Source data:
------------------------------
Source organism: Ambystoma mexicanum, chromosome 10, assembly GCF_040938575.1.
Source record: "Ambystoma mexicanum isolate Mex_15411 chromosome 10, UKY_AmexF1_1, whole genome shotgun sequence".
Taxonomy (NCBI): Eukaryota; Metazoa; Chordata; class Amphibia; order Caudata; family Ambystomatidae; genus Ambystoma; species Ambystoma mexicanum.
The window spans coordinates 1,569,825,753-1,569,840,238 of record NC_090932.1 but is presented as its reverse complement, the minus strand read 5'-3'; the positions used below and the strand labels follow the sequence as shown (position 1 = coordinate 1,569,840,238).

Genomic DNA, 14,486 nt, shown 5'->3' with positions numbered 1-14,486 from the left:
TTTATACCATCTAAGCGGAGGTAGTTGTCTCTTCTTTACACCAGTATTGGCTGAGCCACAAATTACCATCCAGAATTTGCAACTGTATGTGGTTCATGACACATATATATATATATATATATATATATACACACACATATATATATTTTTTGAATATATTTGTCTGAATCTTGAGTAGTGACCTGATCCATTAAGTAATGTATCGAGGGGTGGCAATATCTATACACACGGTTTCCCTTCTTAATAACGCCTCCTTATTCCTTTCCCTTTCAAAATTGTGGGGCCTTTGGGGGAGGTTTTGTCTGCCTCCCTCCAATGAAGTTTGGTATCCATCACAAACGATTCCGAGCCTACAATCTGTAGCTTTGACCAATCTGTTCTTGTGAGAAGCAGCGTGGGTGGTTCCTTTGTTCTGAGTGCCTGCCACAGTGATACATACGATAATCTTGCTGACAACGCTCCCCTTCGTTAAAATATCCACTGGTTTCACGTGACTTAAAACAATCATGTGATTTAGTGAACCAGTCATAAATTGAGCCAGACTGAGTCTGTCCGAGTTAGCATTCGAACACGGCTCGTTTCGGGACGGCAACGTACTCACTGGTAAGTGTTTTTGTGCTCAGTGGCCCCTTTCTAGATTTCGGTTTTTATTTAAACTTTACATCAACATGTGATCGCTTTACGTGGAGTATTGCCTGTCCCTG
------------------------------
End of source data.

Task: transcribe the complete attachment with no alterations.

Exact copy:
Source organism: Ambystoma mexicanum, chromosome 10, assembly GCF_040938575.1.
Source record: "Ambystoma mexicanum isolate Mex_15411 chromosome 10, UKY_AmexF1_1, whole genome shotgun sequence".
Taxonomy (NCBI): Eukaryota; Metazoa; Chordata; class Amphibia; order Caudata; family Ambystomatidae; genus Ambystoma; species Ambystoma mexicanum.
The window spans coordinates 1,569,825,753-1,569,840,238 of record NC_090932.1 but is presented as its reverse complement, the minus strand read 5'-3'; the positions used below and the strand labels follow the sequence as shown (position 1 = coordinate 1,569,840,238).

Genomic DNA, 14,486 nt, shown 5'->3' with positions numbered 1-14,486 from the left:
TTTATACCATCTAAGCGGAGGTAGTTGTCTCTTCTTTACACCAGTATTGGCTGAGCCACAAATTACCATCCAGAATTTGCAACTGTATGTGGTTCATGACACATATATATATATATATATATATATATACACACACATATATATATTTTTTGAATATATTTGTCTGAATCTTGAGTAGTGACCTGATCCATTAAGTAATGTATCGAGGGGTGGCAATATCTATACACACGGTTTCCCTTCTTAATAACGCCTCCTTATTCCTTTCCCTTTCAAAATTGTGGGGCCTTTGGGGGAGGTTTTGTCTGCCTCCCTCCAATGAAGTTTGGTATCCATCACAAACGATTCCGAGCCTACAATCTGTAGCTTTGACCAATCTGTTCTTGTGAGAAGCAGCGTGGGTGGTTCCTTTGTTCTGAGTGCCTGCCACAGTGATACATACGATAATCTTGCTGACAACGCTCCCCTTCGTTAAAATATCCACTGGTTTCACGTGACTTAAAACAATCATGTGATTTAGTGAACCAGTCATAAATTGAGCCAGACTGAGTCTGTCCGAGTTAGCATTCGAACACGGCTCGTTTCGGGACGGCAACGTACTCACTGGTAAGTGTTTTTGTGCTCAGTGGCCCCTTTCTAGATTTCGGTTTTTATTTAAACTTTACATCAACATGTGATCGCTTTACGTGGAGTATTGCCTGTCCCTG